Sachango plans to view policy through the lens of women’s lives in a way that improves outcomes for children and families.
Headshot of Idalina Sachango
Idalina Sachango

When asked what motivates her as a person, Idalina Sachango said, “Believing that things can get better.”

Born in Luanda, Angola, Sachango immigrated to Houston, Texas with her family when she was just two years old. “The challenges of immigration, including the very long walk to citizenship, helped to shape who I am today. The lack of stability—whether I would be here from one year to the next—was formative in teaching me how to keep fighting and working towards what I hope my life could look like.”

That hope fueled Sachango to work hard in school from a young age. Her sophomore year of high school, she participated in a summer school program at Stanford. “That was my first introduction to economics, and it was really fun.” Stanford also was where she first learned about the University of Chicago. “The professors were discussing the University of Chicago economics department school of thought. That a school could influence other schools and ideas about economics intrigued me and stuck in my mind.”

Sachango went on to major in economics at New York University (NYU). She chose to double-major in math because “I always thought I was bad at math, and I wanted to push myself—I wanted to go school to learn and be challenged as much as possible.” 

Near graduation, Sachango felt uncertain of her next steps. “I considered pursuing a career in finance, but I realized I wanted a job where I could practice doing good.” Then a chance encounter presented the perfect opportunity. "When I went back to visit my family in Houston for a week, I met this woman who worked in public policy. She said, ‘You know the Texas Policy Lab just opened up. I think you should reach out to them—they might be looking for people.’ So I applied, and that was how I discovered my passion for public policy.”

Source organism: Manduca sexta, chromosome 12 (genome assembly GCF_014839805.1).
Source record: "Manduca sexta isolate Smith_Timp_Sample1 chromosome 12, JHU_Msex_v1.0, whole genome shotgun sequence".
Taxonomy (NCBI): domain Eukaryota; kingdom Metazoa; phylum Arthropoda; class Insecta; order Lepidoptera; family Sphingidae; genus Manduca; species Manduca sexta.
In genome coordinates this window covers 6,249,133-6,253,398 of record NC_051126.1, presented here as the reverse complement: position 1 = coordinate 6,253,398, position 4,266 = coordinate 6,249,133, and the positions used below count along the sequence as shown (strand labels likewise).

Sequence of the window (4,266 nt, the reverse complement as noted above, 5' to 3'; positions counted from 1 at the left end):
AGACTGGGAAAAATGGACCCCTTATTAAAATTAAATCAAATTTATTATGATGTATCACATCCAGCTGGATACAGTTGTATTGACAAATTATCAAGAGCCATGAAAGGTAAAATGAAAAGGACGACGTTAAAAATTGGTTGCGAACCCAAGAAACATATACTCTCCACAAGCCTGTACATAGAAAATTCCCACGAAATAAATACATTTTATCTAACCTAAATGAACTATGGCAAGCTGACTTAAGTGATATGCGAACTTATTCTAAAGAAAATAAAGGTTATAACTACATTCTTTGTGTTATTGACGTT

Sachango worked with the Texas Policy Lab first as a research assistant intern and later as a full-time research coordinator, where she assisted with primary data collection, surveys, and program evaluations for institutions across policy areas. “My first week there, I met with one of our founding affiliates, Dr. Flavio Cunha, and it was the first time I heard anyone talk about human capital formation in terms of meeting the needs of parents and children first. That really resonated with me because as an immigrant, I learned how instability affects young minds and family dynamics. So that’s the lens through which I plan to continue viewing public policy—specifically how to better women’s lives in a way that strengthens families and improves outcomes for all involved.”

While she found her work with Texas Policy Lab gratifying, she said, “I felt like I was hitting a wall in my career trajectory. I wanted to work with data and be in the rooms where the impacts are being measured.” That’s why Sachango decided to apply to Harris—first to the Data Analytics Credential Program, where she learned statistical research methods with professor Austin Wright, and then to the MS in Computational Analysis and Public Policy. “I had applied to UChicago for the undergrad economics program at 18 and didn't get in, but I’m here now, and I’m really grateful to learn at one of the best schools in the world.”

Sachango said she already feels very much plugged into the community. “I’ve had so much support from Admitted Student Week, to Orientation events." She also looks forward to getting involved in the Harris Student Organizations: Minorities in Public Policy Studies and Women in Public Policy.

To prospective students, Sachango offered this advice: “Apply—even if you think you’re not going to get in. Just take that first step.